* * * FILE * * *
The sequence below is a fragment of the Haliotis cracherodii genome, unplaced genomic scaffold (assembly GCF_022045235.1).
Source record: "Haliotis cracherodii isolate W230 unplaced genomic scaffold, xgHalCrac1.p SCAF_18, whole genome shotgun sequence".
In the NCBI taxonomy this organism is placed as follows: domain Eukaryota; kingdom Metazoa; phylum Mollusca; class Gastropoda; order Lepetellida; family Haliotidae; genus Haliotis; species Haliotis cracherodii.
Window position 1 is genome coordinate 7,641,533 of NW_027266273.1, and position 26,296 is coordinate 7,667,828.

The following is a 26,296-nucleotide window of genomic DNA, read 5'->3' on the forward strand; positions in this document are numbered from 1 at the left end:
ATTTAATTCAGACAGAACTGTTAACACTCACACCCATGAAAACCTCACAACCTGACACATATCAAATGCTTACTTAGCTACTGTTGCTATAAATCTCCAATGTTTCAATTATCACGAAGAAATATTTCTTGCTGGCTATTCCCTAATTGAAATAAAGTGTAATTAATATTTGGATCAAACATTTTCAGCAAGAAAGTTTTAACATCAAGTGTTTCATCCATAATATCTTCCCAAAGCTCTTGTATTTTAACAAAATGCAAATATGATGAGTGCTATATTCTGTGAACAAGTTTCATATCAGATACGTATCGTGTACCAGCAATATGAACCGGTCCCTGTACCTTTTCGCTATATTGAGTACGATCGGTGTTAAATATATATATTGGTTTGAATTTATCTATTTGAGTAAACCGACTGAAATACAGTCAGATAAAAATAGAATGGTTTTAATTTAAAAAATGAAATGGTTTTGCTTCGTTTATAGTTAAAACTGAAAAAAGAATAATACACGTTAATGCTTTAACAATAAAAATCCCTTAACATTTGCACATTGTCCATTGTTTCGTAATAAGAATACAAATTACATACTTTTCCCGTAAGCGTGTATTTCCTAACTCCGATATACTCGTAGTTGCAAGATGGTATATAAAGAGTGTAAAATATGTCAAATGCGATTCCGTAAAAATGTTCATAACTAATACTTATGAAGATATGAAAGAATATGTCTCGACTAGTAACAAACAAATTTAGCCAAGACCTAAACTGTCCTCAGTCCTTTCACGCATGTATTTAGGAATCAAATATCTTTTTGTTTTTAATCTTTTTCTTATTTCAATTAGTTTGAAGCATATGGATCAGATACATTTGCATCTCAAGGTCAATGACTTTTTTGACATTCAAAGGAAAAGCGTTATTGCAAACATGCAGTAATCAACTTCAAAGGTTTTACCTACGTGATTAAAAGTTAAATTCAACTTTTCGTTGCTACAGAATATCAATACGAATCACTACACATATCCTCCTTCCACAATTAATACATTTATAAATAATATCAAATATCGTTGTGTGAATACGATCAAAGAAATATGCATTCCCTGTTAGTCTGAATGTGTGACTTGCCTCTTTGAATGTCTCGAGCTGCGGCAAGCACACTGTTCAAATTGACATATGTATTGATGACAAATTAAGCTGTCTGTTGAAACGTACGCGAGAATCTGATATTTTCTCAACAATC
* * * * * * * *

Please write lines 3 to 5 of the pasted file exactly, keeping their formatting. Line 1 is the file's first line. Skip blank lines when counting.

In the NCBI taxonomy this organism is placed as follows: domain Eukaryota; kingdom Metazoa; phylum Mollusca; class Gastropoda; order Lepetellida; family Haliotidae; genus Haliotis; species Haliotis cracherodii.
Window position 1 is genome coordinate 7,641,533 of NW_027266273.1, and position 26,296 is coordinate 7,667,828.

The following is a 26,296-nucleotide window of genomic DNA, read 5'->3' on the forward strand; positions in this document are numbered from 1 at the left end: